For the bat influenza virus to infect humans, it would need to obtain some genetic properties of human influenza viruses. This can occur in nature through a process called reassortment. Reassortment occurs when two or more influenza viruses infect a single host cell, which allows the viruses to swap genetic information. Reassortment is a complicated chain of events that can sometimes lead to the emergence of new influenza viruses in humans. Preliminary CDC research on the new virus suggests that its genes are compatible with human influenza viruses.  “Fortunately, initial laboratory testing suggests the new virus would need to undergo significant changes to become capable of infecting and spreading easily among humans,” said Dr. Ruben Donis, chief of the Molecular Virology and Vaccines Branch in CDC’s Influenza Division and a study co–author.  “A different animal – such as a pig, horse or dog –would need to be capable of being infected with both this new bat influenza virus and human influenza viruses for reassortment to occur.”

Dr. Ruben Donis

Bat influenza viruses are known only to infect little yellow–shouldered bats, which are common in Central and South America and are not native to the United States.  CDC works with global disease experts to monitor influenza viruses that circulate in animals, which could affect humans.  Previous pandemics of the 20th century, as well as the 2009 H1N1 pandemic, were caused by influenza viruses in animals that gained the ability to infect and spread easily in humans. For more information about CDC’s global disease detection and emergency response activities, please see www.cdc.gov/globalhealth/gdder/gdd/. Influenza related information, including influenza in animals, is available at www.cdc.gov/flu. To view the study, please visit www.cdc.gov/eid.

Georgia 02/28/12 Hall County: A skunk that was in contact with a dog on Campbell Road has tested positive for rabies. See http://www.cbsatlanta.com/story/17036183/positive-rabies-alert-in-east-hall

Georgia 02/27/12 Milton, Fulton County: A dead raccoon found in the Freemanville Road area last week has tested positive for rabies. See http://alpharetta.patch.com/articles/dead-racoon-s-rabies-reminder-to-take-precautions

Kansas 02/29/12 Saline County: A horse has tested positive for rabies. It is the seventh case of the virus confirmed in animals statewide this year. See http://www.saljournal.com/news/story/rabies2-29-12

New Mexico 02/29/12 Carlsbad, Eddy County: The New Mexico Department of Health says 32 pet dogs from the Carlsbad area have been euthanized since December because they were exposed to known rabid animals and weren’t vaccinated against rabies. With the exception of puppies that were too young to be fully vaccinated, all of these deaths could have been prevented. Rabies vaccination of dogs and cats is mandated by state law. State health officials say that in addition to dogs, a number of livestock and at least one cat also have been euthanized due to rabies exposures. Eddy County is currently experiencing an animal rabies outbreak. Officials say 22 skunks, one dog, and one fox have tested positive for rabies in the Carlsbad area since December.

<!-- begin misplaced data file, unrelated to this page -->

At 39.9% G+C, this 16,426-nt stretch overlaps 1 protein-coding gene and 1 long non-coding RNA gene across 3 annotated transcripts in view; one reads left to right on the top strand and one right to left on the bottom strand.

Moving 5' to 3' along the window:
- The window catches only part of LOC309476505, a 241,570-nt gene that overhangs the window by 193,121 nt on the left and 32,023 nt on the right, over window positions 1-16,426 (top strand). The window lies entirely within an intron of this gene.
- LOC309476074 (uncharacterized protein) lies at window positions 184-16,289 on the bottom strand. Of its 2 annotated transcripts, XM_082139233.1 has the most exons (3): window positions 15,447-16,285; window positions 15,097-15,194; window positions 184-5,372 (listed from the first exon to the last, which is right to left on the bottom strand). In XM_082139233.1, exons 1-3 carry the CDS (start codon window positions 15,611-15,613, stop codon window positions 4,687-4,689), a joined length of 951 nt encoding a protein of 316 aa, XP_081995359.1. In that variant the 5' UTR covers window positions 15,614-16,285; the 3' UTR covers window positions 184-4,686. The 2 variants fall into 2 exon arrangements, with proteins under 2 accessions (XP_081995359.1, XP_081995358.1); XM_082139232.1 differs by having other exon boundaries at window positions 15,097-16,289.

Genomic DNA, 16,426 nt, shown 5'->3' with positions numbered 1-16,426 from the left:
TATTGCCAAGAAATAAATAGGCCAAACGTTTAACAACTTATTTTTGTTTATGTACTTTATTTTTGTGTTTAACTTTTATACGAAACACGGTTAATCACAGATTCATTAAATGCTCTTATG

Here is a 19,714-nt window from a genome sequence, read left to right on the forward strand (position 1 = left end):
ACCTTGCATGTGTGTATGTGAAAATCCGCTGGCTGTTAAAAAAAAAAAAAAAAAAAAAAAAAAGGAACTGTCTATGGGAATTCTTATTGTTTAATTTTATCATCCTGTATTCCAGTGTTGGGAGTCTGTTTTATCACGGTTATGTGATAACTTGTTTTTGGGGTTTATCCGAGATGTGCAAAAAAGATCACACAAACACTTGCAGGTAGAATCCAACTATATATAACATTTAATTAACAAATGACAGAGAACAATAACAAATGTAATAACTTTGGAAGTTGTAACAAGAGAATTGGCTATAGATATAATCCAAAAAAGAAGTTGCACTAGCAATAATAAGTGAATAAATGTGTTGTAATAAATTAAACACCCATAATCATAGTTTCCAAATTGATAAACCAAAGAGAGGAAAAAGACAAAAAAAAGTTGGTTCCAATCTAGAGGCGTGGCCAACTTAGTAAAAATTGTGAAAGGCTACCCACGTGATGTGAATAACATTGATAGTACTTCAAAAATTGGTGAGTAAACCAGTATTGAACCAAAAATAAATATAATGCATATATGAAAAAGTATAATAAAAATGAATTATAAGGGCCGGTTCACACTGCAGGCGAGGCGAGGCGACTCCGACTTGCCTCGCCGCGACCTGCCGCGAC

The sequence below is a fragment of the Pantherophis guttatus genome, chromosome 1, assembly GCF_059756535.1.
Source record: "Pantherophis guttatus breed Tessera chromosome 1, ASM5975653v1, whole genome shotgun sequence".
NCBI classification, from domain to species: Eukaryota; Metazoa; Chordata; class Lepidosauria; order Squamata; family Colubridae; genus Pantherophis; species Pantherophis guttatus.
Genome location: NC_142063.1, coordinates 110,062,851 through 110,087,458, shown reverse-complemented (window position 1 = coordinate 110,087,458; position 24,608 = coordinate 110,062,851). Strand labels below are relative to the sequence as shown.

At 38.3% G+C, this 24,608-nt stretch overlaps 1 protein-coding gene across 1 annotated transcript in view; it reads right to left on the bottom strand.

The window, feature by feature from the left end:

North Carolina 02/29/12 Iredell County: Officials say a second case of rabies has been confirmed in the county involving a raccoon that came in contact with an unvaccinated dog on Triplett Road east of Statesville. See http://www2.mooresvilletribune.com/news/2012/feb/29/county-confirms-second-case-rabies-ar-1983103/

North Carolina 02/27/12 New Hanover County: Health officials have confirmed the county’s fourth case of rabies this year in a raccoon captured after fighting with two dogs along Horne Place Drive. See http://myrtlegrove.wect.com/news/families/53847-fourth-rabies-case-confirmed-new-hanover-co

Pennsylvania 02/29/12 Horsham, Montgomery County: A bat killed by a pet dog has tested positive for rabies. See http://www.philly.com/philly/blogs/montco_memo/140932133.html

South Carolina 02/27/12 Walhalla, Oconee County: A man is receiving PEP rabies treatments after being exposed to a raccoon that tested positive for rabies. See http://www.greenvilleonline.com/article/20120227/NEWS/302270052/Oconee-man-treated-in-rabies-case?odyssey=tab|mostpopular|text|NEWS

Texas 02/28/12 Lindale, Smith County: A skunk found near the 13000 block of CR 4200 has tested positive for rabies. See http://www.cbs19.tv/story/17039911/skunk-tested-positive-for-rabies-in-lindale

Virginia 02/27/12 Pittsylvania County: A raccoon that scratched an individual and several pets in the Museville Road area has tested positive for rabies. See http://www2.godanriver.com/news/2012/feb/27/rabies-alert-issued-area-pittsylvania-county-ar-1720226/

Virginia 02/28/12 Amherst County: A 2-year-old pet dog that had not been vaccinated for rabies and was acting strangely had to be euthanized and it tested positive for the virus. Family members are receiving PEP rabies treatments. See http://www.wset.com/story/17038588/rabies-case-confirmed-after-death-of-dog